Dawn arrives early in Tehuantepec. While the others wake up, Magui and I go out to explore the streets to see how the people go about planning the beginning of their day. As we leave our room, we realize that it is covered from floor to ceiling with glazed tiles, including the bed and the shelves, giving the impression that it is cleaned by spraying water from a hose. Only the sheets and the mattress have to be removed. It’s refreshing, and it could be hygienic, although, with the tremendous heat that exists here, sweat surely condenses on the ceiling, drop by drop, during nights of agitated lovemaking. It’s now dawn, and the heat and humidity are already everywhere. The sea is very close but not close enough for us to see it from where we are. It arrives in the air with waves of heat. We’re on one of the streets of the market in the central plaza, filled with trees. I instinctively look for a tree that is burnt—an immense one is missing a section. Could it be the one from the story I heard in the confusion of my dreams? The plaza is full of flowers. The market surrounds it on two sides, and the municipal office of the president on a third. It seems to be in a state of reconstructed ruins; there are half-built walls, and the enormous back patio where the feast will be held is no longer surrounded by anything. Later in the day, it will be closed off by a wire fence.

Walking toward the market, we see women coming and going with their shopping baskets. They almost always wear their hair loose and have an arrogant way of walking. One of them passes by us like a mythological being on a moving cloud. She is standing on the back of a small scooter. It’s like a Roman chariot without horses. She supports herself with one hand, proud, with her face to the wind.

Suddenly another chariot appears, and then another, among a cluster of people walking. We discover that they are three-wheeled taxis that the women hire when they exit the market. Some are carrying two passengers with their baskets at their feet. A multitude of chariots appears at the corner. They come and go as if floating. The drivers are barely visible because they’re in the front, inside a small cabin. No automobiles contend for the street with the flying or walking tehuanas. Their presence is imposing, strange and hypnotic.

We arrive at a juice stand at the outer edge of the market in front of the plaza. There is a counter and five tall stools. We calmly sit down to wait for the juices we ordered: a guava, a pineapple and a mango. The noise of the chariots can be heard clearly. But in the background, very far away, another sound also can be heard; it is like an orchestra of distorted breathing sounds coming from a distant radio. After observing us pondering the sound, Zumero, the juice vendor, explains, “That noise comes from the Pan-American road. It’s the horns of the big cargo trucks. Only one road comes from South America, crosses Central America, and unites the north with the entire subcontinent—and it goes by Tehuantepec.”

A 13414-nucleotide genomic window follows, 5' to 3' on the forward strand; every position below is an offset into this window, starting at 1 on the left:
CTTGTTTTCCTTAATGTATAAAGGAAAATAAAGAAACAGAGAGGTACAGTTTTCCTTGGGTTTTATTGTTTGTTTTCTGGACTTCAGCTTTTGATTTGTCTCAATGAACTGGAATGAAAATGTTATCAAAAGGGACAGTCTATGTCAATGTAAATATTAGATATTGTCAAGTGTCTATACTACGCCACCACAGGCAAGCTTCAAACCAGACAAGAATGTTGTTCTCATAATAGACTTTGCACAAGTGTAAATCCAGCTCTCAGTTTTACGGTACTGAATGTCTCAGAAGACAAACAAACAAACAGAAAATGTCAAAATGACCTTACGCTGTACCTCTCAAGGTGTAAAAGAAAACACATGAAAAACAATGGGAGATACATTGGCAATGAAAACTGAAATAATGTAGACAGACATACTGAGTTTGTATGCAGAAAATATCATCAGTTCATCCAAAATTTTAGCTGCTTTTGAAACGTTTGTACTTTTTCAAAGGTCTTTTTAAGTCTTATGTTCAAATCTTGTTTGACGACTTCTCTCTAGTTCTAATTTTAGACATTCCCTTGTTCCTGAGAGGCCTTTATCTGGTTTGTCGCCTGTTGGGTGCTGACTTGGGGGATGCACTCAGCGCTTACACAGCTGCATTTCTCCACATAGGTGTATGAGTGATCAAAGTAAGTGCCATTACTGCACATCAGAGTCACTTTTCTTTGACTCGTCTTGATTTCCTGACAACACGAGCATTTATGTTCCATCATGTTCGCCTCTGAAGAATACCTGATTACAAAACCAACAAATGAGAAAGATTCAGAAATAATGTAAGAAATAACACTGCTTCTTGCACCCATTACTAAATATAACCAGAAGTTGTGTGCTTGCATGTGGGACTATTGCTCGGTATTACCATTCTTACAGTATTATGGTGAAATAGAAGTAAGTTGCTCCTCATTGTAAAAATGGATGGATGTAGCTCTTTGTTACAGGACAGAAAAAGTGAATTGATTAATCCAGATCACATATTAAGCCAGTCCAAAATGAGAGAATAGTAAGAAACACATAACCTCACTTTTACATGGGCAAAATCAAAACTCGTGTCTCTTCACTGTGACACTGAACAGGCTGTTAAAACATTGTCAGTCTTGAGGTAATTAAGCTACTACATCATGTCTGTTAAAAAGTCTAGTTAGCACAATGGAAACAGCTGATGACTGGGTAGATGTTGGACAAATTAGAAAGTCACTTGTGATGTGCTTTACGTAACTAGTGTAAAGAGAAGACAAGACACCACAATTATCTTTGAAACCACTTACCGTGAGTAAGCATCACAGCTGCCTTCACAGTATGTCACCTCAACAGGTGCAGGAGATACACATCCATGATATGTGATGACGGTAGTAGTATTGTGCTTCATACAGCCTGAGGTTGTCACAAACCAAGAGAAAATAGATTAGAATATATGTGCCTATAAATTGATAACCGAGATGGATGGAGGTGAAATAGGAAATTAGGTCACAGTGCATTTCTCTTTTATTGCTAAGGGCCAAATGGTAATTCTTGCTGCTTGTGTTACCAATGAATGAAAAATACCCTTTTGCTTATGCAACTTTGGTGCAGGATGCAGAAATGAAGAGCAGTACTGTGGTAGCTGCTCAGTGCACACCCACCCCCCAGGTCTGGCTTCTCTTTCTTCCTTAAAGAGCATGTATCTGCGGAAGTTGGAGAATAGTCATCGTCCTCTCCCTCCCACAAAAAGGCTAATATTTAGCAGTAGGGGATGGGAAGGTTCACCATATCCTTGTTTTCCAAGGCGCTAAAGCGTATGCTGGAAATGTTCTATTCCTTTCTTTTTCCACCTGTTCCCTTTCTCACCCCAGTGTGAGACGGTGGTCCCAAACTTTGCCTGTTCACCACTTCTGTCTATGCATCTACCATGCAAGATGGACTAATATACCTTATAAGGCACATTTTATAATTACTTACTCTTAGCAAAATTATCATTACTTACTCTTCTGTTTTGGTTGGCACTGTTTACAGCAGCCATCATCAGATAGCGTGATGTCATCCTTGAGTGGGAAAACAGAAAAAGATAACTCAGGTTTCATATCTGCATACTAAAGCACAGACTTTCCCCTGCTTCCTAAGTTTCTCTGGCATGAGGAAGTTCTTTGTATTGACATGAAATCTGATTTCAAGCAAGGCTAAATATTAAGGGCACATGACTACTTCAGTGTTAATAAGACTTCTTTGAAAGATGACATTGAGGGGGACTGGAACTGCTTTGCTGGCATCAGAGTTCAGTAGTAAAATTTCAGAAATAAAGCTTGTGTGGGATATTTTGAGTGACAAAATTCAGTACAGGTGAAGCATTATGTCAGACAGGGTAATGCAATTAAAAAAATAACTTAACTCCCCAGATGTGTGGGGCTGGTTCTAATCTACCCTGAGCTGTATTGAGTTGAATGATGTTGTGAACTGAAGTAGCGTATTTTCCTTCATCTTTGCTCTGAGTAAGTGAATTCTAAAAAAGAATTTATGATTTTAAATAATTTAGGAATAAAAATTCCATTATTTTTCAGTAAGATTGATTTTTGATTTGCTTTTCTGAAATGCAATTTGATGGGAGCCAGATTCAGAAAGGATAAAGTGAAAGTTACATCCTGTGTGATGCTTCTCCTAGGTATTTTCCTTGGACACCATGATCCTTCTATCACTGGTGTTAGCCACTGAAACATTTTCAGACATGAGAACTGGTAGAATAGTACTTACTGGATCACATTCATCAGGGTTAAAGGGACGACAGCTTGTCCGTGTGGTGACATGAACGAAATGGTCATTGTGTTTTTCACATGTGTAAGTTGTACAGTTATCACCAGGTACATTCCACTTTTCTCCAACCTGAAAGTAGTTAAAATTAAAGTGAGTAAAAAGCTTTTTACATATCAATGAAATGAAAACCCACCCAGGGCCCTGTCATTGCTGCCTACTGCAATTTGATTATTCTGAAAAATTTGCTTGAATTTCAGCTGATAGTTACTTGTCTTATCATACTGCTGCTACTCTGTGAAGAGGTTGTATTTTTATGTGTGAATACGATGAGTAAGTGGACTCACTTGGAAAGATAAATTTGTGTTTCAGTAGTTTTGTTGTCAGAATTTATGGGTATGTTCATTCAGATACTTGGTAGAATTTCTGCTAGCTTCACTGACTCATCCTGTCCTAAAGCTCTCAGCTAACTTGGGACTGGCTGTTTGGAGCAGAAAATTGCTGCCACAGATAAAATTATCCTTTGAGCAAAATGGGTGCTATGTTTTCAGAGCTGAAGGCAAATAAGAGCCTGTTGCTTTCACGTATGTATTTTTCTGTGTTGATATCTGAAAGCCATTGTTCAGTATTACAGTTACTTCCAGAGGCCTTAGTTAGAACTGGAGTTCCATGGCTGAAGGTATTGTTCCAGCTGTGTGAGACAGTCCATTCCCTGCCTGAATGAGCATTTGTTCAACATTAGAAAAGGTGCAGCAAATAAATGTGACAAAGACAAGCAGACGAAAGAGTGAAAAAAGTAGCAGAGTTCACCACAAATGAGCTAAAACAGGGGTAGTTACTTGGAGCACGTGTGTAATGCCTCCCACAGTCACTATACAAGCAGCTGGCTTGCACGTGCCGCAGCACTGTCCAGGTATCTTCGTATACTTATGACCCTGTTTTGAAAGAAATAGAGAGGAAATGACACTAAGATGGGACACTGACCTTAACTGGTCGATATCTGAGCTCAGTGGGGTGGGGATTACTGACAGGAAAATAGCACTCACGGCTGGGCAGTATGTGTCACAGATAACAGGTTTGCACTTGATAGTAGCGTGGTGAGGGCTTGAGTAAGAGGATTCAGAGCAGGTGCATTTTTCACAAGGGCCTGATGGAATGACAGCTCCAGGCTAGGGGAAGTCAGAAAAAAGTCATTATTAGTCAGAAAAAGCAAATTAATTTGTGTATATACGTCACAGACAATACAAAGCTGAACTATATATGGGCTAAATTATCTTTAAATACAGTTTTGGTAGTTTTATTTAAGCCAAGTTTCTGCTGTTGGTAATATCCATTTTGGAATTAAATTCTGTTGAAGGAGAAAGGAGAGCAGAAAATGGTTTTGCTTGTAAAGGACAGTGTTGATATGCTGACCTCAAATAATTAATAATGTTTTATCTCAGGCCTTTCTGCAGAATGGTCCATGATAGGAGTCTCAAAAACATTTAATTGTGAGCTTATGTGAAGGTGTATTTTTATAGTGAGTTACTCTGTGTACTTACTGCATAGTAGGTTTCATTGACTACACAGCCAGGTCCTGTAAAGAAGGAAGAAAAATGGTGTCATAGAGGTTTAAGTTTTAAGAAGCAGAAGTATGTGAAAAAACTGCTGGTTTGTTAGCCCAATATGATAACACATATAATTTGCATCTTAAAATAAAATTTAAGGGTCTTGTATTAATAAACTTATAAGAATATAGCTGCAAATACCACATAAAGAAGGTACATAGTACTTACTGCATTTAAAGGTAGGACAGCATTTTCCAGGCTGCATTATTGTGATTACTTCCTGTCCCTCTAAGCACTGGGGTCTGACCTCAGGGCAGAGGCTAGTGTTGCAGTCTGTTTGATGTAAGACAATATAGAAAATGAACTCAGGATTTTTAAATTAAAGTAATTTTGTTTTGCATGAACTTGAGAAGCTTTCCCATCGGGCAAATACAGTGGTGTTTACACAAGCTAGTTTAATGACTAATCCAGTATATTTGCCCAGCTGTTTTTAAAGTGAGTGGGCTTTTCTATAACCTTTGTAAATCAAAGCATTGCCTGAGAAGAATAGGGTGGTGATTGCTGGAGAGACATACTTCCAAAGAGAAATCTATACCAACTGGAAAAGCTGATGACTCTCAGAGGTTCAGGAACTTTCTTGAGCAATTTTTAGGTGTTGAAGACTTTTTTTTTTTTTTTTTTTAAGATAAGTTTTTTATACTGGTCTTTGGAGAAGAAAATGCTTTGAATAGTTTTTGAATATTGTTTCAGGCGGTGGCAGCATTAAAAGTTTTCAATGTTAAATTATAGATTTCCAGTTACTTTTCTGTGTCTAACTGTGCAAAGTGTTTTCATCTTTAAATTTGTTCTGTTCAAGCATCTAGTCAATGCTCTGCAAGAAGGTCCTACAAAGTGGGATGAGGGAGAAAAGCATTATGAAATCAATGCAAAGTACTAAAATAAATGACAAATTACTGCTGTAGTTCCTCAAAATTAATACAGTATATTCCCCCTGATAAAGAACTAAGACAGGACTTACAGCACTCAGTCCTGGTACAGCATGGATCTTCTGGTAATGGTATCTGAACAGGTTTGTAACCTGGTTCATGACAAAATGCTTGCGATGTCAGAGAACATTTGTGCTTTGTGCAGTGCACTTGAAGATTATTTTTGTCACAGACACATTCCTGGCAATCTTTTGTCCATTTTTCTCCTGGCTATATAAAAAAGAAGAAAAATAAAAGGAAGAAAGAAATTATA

“Do they always blow their horns when they go by here?”

The man laughs at me before slowly responding, “No, they are blowing their horns because they can’t pass. The road is blocked.”

He is about to tell us something else when a truck filled with soldiers enters the plaza. It drives up to the edge of the market, and then the soldiers descend, making tremendous noise with their boots. Another truck arrives immediately and does the same.

“What’s happening over there?”

“Well, nothing—what always happens in these cases. They’re going to lynch them.”

“Who is going to be lynched?”

“The thieves. And with them the three policemen from the township who tried to remove them and take them to jail but surely planned to set them free, with a mordida as payment. At the moment they’ve already received a good beating. Here the people ask for and carry out justice when the police fail them. The taxi drivers are striking, and they have blocked the streets leading into town and closed the Pan-American. And to top it off, the soldiers come to protect the thieves. How disgraceful. Everything is upside down.”

A mob rushes out of the center of the market. Women hit the soldiers with everything they have in their hands. The policemen, with their uniforms torn to pieces, cover their heads and faces with their arms and try to position themselves behind the soldiers. In that galaxy of blows that rushes toward us, the two thieves look like a pair of old, bloody rags. Finally, the people take one of the thieves to the market again and lock him in a wire cage used as a storage shed. The soldiers take the other one and lock him in the town hall office.

A very short woman with a thunderous voice suddenly appears among the crowd and orders everyone to be quiet. The silence makes her bigger. They let her say six sentences, and then the shouting, the anger and the insults start again. None of the factions is willing to give up its part of the human spoils of war.